After graduating culinary school, Adrienne Hernandez went into healthcare at an acute care facility in Carrollton, Tx. It housed 60-70 patients regularly. There was only one chef per day that provided breakfast, lunch, dinner, and snacks. That meant needing to prepare foods for every client according to their dietary needs for each meal. When a patient's diet card would come across the line, Adrienne had to have every individuals food ready to serve. No matter if the patients were diabetic, cardiac, gastric bypass, renal, vegan, vegetarian, or in their final stage of life and could only stomach a few sips of chicken noodle soup, Adrienne was ready to serve and give life.
Even as chaotic and busy as that facility was, she still wanted bigger opportunities to show her love and skill for Garde Manger. She moved on to a 150 bed hospital in Frisco that offered food stations, catering and patient care. Adrienne quickly learned that working there, she had to be versatile and trained in each and every food station, that was open to the public, then also be ready to jump on the line to serve patients their diverse foods. Thru that company, she had an opportunity to work at Wolfgang Puck's amazing restaurant 560 and many other fine eateries. Her talent Garde Manger was fired up in her again and decided to challenge herself even more and hit the restaurant scene and find her place.
Working 70-80 hour weeks was normal, tiring. It was a struggle every day to get out of bed because of full body pain. Doctor's did a lot of guessing to what was going with her for years. She began losing jobs because her ailment was unseen and not being understood in the workplace. After 9 years of being misdiagnosed, she finally found a doctor that informed her that she was battling LUPUS severely. But by that time, LUPUS had taken a toll on her body and mind and needed to find a way to make a living and heal.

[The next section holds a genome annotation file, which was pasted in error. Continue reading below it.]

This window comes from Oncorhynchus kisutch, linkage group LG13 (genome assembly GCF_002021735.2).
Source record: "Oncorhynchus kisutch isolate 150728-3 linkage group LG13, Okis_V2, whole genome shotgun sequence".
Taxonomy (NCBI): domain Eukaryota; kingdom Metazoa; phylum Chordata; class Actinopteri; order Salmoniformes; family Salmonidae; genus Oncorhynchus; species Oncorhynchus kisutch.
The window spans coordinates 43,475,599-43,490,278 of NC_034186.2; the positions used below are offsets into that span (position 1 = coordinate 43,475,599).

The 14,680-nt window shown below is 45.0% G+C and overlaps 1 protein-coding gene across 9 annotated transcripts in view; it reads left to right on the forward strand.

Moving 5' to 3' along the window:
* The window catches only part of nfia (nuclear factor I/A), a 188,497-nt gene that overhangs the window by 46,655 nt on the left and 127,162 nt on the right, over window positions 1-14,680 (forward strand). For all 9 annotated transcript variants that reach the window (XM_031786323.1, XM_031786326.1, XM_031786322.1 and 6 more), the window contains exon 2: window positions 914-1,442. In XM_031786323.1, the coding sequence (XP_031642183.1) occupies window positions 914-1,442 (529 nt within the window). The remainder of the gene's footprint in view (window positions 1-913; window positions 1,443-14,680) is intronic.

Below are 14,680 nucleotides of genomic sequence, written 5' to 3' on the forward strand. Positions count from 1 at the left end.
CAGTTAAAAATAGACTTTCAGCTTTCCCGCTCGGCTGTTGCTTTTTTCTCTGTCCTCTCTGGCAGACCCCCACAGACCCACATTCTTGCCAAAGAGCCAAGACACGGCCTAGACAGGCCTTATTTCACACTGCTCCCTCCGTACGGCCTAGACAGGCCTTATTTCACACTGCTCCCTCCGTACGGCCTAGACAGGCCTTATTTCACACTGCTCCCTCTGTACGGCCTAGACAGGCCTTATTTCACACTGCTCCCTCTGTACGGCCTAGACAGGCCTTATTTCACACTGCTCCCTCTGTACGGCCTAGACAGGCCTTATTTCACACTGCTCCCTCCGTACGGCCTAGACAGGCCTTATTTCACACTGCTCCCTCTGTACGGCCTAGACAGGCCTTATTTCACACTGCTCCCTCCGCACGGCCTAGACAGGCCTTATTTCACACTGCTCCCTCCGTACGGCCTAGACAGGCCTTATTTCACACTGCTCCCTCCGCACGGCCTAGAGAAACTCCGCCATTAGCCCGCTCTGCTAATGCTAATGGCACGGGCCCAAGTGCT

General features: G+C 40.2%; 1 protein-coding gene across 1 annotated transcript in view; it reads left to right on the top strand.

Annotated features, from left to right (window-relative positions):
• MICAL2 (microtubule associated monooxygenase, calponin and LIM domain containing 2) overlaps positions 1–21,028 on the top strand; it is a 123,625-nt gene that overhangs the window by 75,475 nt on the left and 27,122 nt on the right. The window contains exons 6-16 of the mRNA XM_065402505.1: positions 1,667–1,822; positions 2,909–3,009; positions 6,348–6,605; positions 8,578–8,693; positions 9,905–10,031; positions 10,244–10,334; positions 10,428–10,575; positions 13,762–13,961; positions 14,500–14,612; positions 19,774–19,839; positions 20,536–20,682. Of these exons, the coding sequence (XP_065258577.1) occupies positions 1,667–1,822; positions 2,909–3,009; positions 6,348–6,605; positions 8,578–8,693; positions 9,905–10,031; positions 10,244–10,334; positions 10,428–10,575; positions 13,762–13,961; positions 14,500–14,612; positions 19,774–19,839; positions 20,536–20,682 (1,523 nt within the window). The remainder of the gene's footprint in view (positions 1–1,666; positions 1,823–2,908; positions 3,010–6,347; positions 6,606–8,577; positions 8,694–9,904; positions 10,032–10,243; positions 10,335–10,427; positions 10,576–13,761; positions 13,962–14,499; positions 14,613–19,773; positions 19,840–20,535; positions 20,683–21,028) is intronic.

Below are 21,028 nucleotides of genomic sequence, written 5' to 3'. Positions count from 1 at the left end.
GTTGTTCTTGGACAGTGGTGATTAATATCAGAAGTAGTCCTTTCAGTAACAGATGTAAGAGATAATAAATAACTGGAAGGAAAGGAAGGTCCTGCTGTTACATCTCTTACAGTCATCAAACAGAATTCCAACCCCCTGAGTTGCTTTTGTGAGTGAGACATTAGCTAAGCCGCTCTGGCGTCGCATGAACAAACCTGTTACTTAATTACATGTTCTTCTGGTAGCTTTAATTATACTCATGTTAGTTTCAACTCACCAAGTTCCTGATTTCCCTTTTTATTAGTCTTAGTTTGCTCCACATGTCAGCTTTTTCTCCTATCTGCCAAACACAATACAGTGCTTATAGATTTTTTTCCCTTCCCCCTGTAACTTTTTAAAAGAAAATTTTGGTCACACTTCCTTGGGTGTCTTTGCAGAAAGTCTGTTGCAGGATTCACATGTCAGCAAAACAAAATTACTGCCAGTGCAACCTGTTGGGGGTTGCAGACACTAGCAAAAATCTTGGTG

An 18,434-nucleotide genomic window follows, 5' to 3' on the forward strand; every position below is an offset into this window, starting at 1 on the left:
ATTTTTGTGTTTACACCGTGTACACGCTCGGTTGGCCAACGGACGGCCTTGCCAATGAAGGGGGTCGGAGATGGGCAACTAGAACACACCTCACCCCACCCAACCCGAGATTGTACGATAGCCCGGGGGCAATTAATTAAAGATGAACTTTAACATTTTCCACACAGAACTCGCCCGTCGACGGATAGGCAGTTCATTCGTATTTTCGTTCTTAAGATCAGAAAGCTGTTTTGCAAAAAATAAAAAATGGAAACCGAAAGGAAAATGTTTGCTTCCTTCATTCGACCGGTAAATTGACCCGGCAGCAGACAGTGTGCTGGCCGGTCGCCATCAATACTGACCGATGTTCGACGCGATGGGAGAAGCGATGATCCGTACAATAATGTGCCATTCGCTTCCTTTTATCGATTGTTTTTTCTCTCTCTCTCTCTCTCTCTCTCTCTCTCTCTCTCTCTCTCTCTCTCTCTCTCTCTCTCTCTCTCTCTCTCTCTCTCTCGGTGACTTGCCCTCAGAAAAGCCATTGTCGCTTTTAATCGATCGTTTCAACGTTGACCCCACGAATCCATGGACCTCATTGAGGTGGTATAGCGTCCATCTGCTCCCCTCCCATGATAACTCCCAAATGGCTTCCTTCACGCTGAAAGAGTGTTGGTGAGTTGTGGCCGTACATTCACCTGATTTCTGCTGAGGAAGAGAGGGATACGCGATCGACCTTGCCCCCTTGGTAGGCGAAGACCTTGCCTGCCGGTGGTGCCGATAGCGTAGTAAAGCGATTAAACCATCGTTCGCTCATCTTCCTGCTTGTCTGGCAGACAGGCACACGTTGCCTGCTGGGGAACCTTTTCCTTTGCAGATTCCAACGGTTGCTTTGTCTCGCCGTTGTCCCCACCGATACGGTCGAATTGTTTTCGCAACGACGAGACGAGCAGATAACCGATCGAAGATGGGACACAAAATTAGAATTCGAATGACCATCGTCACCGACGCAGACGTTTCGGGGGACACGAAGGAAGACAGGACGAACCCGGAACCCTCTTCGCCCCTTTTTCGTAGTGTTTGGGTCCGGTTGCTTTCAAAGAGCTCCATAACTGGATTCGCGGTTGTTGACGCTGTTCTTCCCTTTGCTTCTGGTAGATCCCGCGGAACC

Adrienne could no longer maintain the rigorous demands physically nor mentally of corporate food and began decorating cakes in Addison and found a new love. She carved a pumpkin to display there and was requested to start doing them more around the area. Eventually, she started to work with other chefs as they requested ice carvings, fruit and cheese displays, fruit carvings and cake displays for their events.
As her confidence and health bounced back, she decided to volunteer for a cancer event with a friend. She was hooked and started volunteering for cancer events, lupus events, spartan races and anything that she could give back to. One thing that Adrienne heard constantly was that food was an issue for the patient and care giver. She realized she could help people even more by using her healthcare and formal training and make suggestions in foods. She also started doing food demos and classes for patients and care givers. Eventually making the decision to become a wellness coach for Texas A&M. As a favor to a friend, Adrienne started to do food demos at elementary schools and discovered the necessary need and demand to reach more children.
Being a fighter, Adrienne decided to do food competitions to earn her Sous Chef certification under Texas Culinary Federation/American Culinary Federation and won gold and silver medals. Not stopping there, she went on to win Culinary Fight Club back to back years "chopped style" that qualified her spots for regional, national and world food competitions. Winning a food competition sponsored by a food bank, landed her in Richardson Living magazine and the Dallas Observer. Adrienne's big heart of giving earned her a nomination of Woman of the Year by Altrusa Richardson. Loving the challenge and creativity in food shows, Adrienne began appearing in The Taste of Dallas, The Morning After, Between the Buns, Diner en Blanc, and even being a creative contributor to EarthX . Adrienne was responsible for creating a food event that paired local chefs with locally sourced products. Over 100,000 people passed thru that event.
There's no doubt that change is inevitable, but Adrienne's hard work and love for creative good food and people will never change.